At temperature of 20°C third instar larval body weight reached over 4.5mg in the 45th day at photoperiod of 16D:8N. Under 12 hours of daylight the highest weight of single third instar grub was 3.7mg. The most intensive larval body weight reduction was observed for the photoperiod of 8D:16N. The highest weight of grub reached 3.12mg. At temperature of 25°C larger larval weight was observed; even 5.7mg in the 30th day at photoperiod of 16D:8N. Also temperature of 30°C affected larval development. Third instar larval body weight in the 25th day at photoperiods of 16D:8N and 12D:12N was 5.6 and 5.68mg, respectively.


The developmental time of G. viridula (Coleoptera, Chrysomelidae) was app. 50 days at 20°C and photoperiod of 16D:8N. Engel [4] reported a similar development periods. At 25°C and 30°C the development time was reduced to app. 40, and 35 days respectively. Honek et al. [9] noticed that total development time decreased with increasing temperature. Also Kim and Riedl [14] found that adult longevity decreased with increasing temperature. Similar results of temperature-development time relation was also recorded by Kim et al. [13], Lauzire et al. [16], Liu et al. [17], Sánchez-Ramos and Castaera [25], and Sporleder et al. [28].

Preying of larvae reduced significantly weight of leaves. The weight of consumed leaves increased with increasing temperature. It may suggest that effectiveness of consumed food was higher as compared to lower temperatures. Soares et al. [26] proofed that temperature is a limiting factor to larval and adult relative consumption rate.

G. viridula was extremely fertile. The temperature significantly affected the number of eggs deposited by females. This is in good aggrement with resultes by Nabeta et al. [21]. The highest number of eggs per day was over 70. At the temperature of 20°C females laid eggs for longer time as compared to higher temperatures. Mohite et al. [20] also found fecundity correlated with temperature. The total female fertility ranged form 1143 at 20°C to 1248 eggs at 30°C per lifespan. Engel [4] observed 586 – 1028 eggs per female. Kivan and Kilic [15] found fecundity increased with increasing temperature. Gilles et al. [6] noticed that lifetime fecundity tended to decrease when temperature increased, because of the shortening of the oviposition period. Day longevity not affected the number of eggs laid by females. However, they are insects which reproductive tactics are affected by day longevity [5, 18].

For all larval stages, the developmental time decreased with increasing temperature. This is in good aggrement with results recorded by Herrera et al. [8], Imamura et al. [10], Son and Lewis, [27], as well as by Weston and Diaz [29].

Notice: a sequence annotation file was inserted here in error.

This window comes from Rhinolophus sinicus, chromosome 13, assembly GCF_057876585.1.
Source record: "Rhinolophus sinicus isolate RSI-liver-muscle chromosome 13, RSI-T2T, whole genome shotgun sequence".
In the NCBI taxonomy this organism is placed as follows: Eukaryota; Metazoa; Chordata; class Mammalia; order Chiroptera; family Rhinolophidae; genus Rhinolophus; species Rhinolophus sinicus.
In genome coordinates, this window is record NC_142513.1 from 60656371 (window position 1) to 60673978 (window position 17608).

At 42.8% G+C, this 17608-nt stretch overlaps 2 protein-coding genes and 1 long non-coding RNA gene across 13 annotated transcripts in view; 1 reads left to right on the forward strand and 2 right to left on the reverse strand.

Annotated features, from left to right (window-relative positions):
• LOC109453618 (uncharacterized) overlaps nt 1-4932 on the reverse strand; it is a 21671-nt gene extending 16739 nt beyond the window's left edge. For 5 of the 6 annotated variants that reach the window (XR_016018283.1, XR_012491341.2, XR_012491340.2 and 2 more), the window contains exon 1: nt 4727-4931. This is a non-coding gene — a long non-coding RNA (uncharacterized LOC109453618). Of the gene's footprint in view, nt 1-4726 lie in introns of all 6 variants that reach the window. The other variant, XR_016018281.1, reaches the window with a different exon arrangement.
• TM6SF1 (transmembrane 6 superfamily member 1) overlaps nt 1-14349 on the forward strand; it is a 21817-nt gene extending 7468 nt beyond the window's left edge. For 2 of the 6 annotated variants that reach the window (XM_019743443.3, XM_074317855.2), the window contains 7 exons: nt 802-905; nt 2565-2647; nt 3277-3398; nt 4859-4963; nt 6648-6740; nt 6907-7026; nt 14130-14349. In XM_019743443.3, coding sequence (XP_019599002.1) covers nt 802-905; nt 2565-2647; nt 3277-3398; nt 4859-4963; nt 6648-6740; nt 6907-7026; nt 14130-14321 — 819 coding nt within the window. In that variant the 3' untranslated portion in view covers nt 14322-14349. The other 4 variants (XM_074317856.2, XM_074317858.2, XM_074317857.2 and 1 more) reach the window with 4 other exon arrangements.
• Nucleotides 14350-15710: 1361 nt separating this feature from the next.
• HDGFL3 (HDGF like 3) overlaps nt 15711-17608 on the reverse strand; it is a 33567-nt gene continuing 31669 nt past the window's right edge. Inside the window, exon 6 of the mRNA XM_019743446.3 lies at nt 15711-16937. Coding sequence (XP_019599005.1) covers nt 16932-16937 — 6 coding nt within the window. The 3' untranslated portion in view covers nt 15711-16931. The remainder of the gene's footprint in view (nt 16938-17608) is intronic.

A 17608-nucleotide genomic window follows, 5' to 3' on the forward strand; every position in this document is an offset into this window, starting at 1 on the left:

G. viridula was characterised by an average mortality rate. Both temperature and photoperiod affected the insect survival. At 30°C and two photoperiods (16D:8N, 12D:12N) over 60% of insects survived. At temperature of 20°C and photoperiod of 8D:16N 60% of all insects died. It may suggest that lower temperatures resulted in longer developmental periods. Duale [3] recorded optimum conditions for oviposition and development between 25°C and 30°C. Chocorosqui and Panizzi [2] noticed that long day may have result in lower nymph mortality rates of Dichelops melacanthus. Jagadish and Jayaramaiah [11] ragarded that the temperatures of 25°C and 30°C were highly favorable for the development of the different life stages of the beetle.

Those results may be of usfulness for biological control methods focusing on the dock leaf beetles and Rumex plants. It is well known that under natural site conditions G. viridula may significantly reduce the vegetative area of mossy sorrel. Combined effects of G. viridula and other biological control agents increase Rumex mortality and thus contribute to its natural control [19]. Morover, damage from G. viridula and U. rumicis may affect the growth and biomass of R. obtusifolius [12].


  1. Temperatures and photoperiods affected the G. viridula larval body weight. At higher temperature larval body weight was larger.

  2. Higher temperature induced larger weight of consumed food by larvae.

  3. Investigated temperatures and photoperiods significantly impacted the insects’ development. At higher temperature the insect development was shorter.

  4. Females laid larger amount of eggs at 30°C, but the duration of time was reduced.


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Accepted for print: 16.11.2006

Dariusz Piesik
Department of Applied Entomology,
University of Technology and Agriculture, Bydgoszcz, Poland
20 Kordeckiego St., 85-225 Bydgoszcz, Poland
email: dpiesik@interia.pl